Historical Commission holds annual meeting


Commission awards research grant, hears from summer intern

Compiled from Historical Commission news stories

The Mennonite Brethren Historical Commission (MBHC), responsible for fostering historical understanding and appreciation among Mennonite Brethren in Canada and United States, held is annual general meeting June 7-8 in Winnipeg, Man. USMB representatives Don Isaac, the commission chair from Hillsboro, Kan., and Julia Reimer and Valerie Rempel, both of Fresno, Calif., join three Canadian members in coordinating the work of the commission and four archival centers in North America.

The Commission heard reports from each of the four archival centers: Center for M.B. Studies (Hillsboro, Kan.), Center for M.B. Studies (Fresno, Calif.), Mennonite Historical Society of B.C. (Abbotsford, B.C.), and Centre for M.B. Studies (Winnipeg, Man.). The reports highlighted book publications, recent acquisitions, conferences held and digitization of print, sound and image media.

The Commission also followed-up two competitive awards it initiated in the fall of 2012 thanks to the Katie Funk Wiebe Fund: a summer internship designed to give a college student practical archival experience and a $1,500 research grant to promote research and publication on the history and contributions of Mennonite Brethren women around the world.

Amanda Bartel, a history student from Bluffton (Ohio) University who was selected as the 2013 student archival intern, reported on her five-week summer internship. Bartel, of Iowa City, Iowa, concluded her internship in Winnipeg, so she was able to meet with the Commission in person.

Bartel spent one week at each archive helping with practical ongoing archival tasks—restoring papers, some covered in mold; sorting and organizing donated documents; updating a visual inventory; and inputting data into archival systems.

The internship also included the opportunity to research a topic of interest to the student. Bartel was interested in missionary stories since members of her family were connected with the Mennonite mission field in China in the mid-twentieth century. She tracked the stories of missionaries at each of the different archives. One such story is of Paul Wiebe, a fellow church member at First Mennonite in Iowa City, Iowa. In Hillsboro, Bartel found photos of a young Wiebe and his family from the time when they were missionaries in India. She scanned some of the photos and sent them to Wiebe’s daughter, who hadn’t been aware of them.

In an interview at the end of her internship, Bartel was asked what she’ll remember most about her internship. Bartel says, “The thing I’m going to take away most is the people I’ve met. It’s just been really fun to meet everyone and figure out what they’re doing and see what their different jobs are.”

The internship was designed so that “a young person (could) let loose in the archives, explore and have fun,” says Jon Isaak, executive secretary for the MB Historical Commission, about the first MB Historical Commission Archival Internship. The Commission was so pleased with Bartel’s work and enthusiasm that it will offer the internship again next summer.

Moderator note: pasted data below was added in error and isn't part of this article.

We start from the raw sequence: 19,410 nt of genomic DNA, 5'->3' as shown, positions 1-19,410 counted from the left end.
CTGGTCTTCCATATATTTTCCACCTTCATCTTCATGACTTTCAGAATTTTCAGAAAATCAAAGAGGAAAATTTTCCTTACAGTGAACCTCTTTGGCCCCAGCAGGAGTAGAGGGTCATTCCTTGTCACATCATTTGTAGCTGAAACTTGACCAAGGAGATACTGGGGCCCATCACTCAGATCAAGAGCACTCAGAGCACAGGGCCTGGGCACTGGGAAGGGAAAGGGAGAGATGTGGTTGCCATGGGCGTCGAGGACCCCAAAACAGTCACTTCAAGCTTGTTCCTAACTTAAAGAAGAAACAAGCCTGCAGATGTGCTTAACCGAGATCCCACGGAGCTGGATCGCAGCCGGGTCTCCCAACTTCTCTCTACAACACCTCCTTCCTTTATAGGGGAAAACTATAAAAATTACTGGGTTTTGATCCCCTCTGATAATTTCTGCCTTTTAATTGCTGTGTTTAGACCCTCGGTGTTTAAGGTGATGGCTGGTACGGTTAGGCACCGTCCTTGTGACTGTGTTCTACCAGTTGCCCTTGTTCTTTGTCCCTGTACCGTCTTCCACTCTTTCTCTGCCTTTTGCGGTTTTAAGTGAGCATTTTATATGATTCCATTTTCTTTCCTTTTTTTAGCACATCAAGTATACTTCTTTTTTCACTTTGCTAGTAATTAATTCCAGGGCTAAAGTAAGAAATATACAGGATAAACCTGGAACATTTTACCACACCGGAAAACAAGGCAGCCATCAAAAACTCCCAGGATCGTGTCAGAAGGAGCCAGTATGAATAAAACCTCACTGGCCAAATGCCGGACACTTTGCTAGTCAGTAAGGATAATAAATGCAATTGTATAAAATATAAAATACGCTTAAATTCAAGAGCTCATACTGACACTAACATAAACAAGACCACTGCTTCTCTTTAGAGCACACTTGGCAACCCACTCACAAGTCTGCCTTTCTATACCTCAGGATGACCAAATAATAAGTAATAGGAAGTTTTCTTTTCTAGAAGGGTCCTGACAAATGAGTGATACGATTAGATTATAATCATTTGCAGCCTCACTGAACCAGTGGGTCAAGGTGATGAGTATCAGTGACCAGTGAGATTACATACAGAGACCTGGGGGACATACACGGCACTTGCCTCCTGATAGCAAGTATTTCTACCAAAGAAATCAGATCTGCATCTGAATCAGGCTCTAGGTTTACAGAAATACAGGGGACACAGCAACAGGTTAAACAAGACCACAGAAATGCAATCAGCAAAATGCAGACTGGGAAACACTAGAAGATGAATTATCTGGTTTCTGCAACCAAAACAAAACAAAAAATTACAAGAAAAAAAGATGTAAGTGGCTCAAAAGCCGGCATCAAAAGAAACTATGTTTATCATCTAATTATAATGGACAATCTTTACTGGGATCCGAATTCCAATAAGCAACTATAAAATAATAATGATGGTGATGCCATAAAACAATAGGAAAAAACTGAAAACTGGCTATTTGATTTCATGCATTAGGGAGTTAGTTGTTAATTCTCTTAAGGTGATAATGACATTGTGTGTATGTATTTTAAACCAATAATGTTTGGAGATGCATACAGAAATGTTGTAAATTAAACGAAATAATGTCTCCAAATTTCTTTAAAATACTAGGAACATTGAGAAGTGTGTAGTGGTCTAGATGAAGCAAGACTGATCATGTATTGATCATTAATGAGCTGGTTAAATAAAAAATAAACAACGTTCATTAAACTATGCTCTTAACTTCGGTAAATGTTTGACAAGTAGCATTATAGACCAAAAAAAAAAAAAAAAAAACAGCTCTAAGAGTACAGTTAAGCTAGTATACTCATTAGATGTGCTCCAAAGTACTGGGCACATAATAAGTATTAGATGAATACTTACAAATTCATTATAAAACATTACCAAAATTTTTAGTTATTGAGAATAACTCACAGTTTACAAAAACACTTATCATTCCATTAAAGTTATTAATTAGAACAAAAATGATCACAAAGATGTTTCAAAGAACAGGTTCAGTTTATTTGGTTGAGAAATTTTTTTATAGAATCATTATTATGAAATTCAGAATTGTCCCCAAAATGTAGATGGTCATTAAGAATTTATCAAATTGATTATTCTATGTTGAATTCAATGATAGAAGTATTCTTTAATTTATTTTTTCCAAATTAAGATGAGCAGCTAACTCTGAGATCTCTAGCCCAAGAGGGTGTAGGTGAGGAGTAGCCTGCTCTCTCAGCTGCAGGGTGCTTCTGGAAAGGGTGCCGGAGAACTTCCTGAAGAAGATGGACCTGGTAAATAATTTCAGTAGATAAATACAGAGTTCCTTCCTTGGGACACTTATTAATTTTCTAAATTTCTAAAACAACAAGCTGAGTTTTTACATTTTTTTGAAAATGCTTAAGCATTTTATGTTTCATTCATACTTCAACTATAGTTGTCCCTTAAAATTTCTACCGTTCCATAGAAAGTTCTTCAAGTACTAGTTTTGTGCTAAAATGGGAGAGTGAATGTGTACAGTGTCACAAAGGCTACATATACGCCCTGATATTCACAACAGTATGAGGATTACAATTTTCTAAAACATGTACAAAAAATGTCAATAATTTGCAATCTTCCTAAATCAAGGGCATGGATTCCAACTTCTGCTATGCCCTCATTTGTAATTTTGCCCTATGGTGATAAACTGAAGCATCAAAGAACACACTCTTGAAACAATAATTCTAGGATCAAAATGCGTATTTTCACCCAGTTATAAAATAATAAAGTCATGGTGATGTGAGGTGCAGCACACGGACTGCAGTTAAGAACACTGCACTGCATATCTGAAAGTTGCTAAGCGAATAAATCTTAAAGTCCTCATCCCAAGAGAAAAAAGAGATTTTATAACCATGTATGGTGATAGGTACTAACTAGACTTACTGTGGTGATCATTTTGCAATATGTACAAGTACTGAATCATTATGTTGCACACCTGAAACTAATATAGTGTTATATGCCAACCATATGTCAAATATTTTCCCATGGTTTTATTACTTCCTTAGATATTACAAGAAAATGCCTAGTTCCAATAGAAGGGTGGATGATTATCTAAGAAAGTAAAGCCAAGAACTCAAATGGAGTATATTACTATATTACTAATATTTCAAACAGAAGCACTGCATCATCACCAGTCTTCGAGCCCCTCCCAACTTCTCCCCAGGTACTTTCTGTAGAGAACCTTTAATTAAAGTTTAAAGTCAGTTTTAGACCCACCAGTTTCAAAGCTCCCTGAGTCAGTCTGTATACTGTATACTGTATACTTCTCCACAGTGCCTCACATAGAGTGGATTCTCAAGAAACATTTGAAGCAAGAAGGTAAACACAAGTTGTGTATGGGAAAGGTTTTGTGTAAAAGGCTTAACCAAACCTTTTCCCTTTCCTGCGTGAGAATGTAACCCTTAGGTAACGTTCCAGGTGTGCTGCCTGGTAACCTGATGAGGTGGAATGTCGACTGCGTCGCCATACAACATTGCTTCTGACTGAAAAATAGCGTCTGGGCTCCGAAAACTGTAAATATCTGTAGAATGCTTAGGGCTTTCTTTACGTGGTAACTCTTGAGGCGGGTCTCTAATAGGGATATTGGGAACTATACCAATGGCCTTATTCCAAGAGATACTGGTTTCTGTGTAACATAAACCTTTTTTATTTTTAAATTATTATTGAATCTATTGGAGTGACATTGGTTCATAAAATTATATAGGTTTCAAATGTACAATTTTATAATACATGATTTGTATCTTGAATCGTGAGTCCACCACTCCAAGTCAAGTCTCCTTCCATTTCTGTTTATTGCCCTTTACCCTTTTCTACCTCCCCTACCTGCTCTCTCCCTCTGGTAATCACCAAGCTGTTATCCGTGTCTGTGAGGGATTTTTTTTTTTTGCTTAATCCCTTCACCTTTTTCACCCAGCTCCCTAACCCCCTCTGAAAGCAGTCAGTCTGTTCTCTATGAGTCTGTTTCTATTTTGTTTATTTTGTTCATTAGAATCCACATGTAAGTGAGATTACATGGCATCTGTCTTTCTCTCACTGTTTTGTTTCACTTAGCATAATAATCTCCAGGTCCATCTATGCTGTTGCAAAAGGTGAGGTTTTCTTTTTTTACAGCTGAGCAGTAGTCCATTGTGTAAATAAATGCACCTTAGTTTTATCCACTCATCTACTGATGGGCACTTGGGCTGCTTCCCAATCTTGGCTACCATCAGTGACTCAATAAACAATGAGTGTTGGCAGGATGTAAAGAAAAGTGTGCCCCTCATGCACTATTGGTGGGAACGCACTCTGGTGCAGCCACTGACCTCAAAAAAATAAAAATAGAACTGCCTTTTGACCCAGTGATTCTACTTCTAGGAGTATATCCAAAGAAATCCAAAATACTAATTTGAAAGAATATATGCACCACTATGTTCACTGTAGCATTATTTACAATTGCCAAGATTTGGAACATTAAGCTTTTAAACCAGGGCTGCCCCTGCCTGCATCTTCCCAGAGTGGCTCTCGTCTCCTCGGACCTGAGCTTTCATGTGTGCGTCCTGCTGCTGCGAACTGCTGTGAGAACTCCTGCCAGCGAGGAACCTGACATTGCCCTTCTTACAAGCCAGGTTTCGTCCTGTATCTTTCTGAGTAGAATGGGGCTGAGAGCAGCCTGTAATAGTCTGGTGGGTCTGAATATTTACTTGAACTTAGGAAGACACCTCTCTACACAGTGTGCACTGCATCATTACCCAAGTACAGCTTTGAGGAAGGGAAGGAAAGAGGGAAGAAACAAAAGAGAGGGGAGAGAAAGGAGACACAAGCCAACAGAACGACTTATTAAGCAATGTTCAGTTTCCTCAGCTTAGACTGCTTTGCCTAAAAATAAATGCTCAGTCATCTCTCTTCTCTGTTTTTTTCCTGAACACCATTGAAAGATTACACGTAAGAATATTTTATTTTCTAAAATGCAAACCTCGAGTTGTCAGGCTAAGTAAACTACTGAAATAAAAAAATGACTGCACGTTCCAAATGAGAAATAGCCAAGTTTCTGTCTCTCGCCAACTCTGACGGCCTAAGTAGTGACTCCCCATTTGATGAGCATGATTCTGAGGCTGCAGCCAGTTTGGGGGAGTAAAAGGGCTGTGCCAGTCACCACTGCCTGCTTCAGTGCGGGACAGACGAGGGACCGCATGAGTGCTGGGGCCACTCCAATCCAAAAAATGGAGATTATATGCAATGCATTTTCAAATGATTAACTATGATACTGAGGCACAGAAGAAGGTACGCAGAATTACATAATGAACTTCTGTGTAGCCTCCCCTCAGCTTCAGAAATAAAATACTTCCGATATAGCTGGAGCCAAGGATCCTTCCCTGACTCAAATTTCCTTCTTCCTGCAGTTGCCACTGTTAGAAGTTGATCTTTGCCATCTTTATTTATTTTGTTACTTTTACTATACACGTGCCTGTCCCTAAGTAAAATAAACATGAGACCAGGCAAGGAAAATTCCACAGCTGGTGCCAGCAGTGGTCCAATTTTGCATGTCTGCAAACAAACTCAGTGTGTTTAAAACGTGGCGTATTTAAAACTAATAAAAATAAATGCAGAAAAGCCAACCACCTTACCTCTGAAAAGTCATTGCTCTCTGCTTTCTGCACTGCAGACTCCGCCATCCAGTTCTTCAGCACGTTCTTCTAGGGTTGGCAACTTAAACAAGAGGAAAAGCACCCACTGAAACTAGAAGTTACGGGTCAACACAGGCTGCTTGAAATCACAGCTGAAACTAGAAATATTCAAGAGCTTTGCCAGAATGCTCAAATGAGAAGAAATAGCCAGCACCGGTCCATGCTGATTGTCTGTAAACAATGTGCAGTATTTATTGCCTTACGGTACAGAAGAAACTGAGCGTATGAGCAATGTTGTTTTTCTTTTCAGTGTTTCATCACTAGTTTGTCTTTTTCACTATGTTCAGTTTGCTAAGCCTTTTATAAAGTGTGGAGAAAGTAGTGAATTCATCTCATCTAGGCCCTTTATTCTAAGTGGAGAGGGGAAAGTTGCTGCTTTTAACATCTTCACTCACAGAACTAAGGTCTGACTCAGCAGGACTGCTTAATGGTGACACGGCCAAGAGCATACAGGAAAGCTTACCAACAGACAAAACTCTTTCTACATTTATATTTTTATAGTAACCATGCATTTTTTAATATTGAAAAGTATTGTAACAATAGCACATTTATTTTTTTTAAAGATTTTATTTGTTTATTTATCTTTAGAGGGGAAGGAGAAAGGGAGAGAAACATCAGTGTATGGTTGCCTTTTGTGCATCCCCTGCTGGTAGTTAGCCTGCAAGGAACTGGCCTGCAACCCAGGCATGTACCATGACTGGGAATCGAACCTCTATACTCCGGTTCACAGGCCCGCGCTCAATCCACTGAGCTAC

Commission members selected Canadians Christine Kampen and Dorothy Peters as the first recipients of the MBHC research grant. The Commission was impressed with the project design, the research question and the potential for understanding better the particular story of Mennonite Brethren.

The research project, From Generation to Generation: The History and Transmission of the Spiritual Formation of Two Granddaughters, studies the history of the Christian spiritual formation of two Mennonite Brethren women, one serving as a co-pastor in an MB church (Kampen, Highland Community Church, Abbotsford, BC) and the other a writer and professor of biblical studies (Peters, Trinity Western University, Langley, BC).

Of special interest to Kampen and Peters is the “legacy of leadership” they received from their grandparents and parents. The study will combine oral interviews, analysis of contextual factors, and theological reflection on the process of writing a “history of spiritual formation” as MB women leaders.

“Kampen and Peters’s research will encourage us to listen to and record the living history of men and women ‘elders’ in our families and the MB Church,” says Commission Chair Isaac. “It honors the path Katie Funk Wiebe has taken in reminding us of the gifts both men and women can bring to the church.”

The Commission also celebrated the release of Maureen Klassen's book, It Happened in Moscow, launched during the weekend at the Winnipeg Center for MB Studies. Sixty people gathered Friday evening to hear Klassen describe the stunning discovery of a family secret and the steady assurance of God's presence through the horrors of Stalin's purges. Copies of this Commission publication are available from Kindred Productions. (ISBN 978-1-894791-35-9, 240 pp., $21.95, paper).

The Commission also toured the site of the Canadian Human Rights Museum that is nearing completion in downtown Winnipeg. The Friday afternoon tour reminded MBHC of its own mandate to preserve and interpret the stories and records related to Mennonite Brethren, one particular segment of God's people.

Since its formation in 1969, the Commission has helped coordinate the collection, preservation and interpretation of Mennonite Brethren archival records: congregational meeting minutes, conference proceedings, personal papers, periodicals and photographs.



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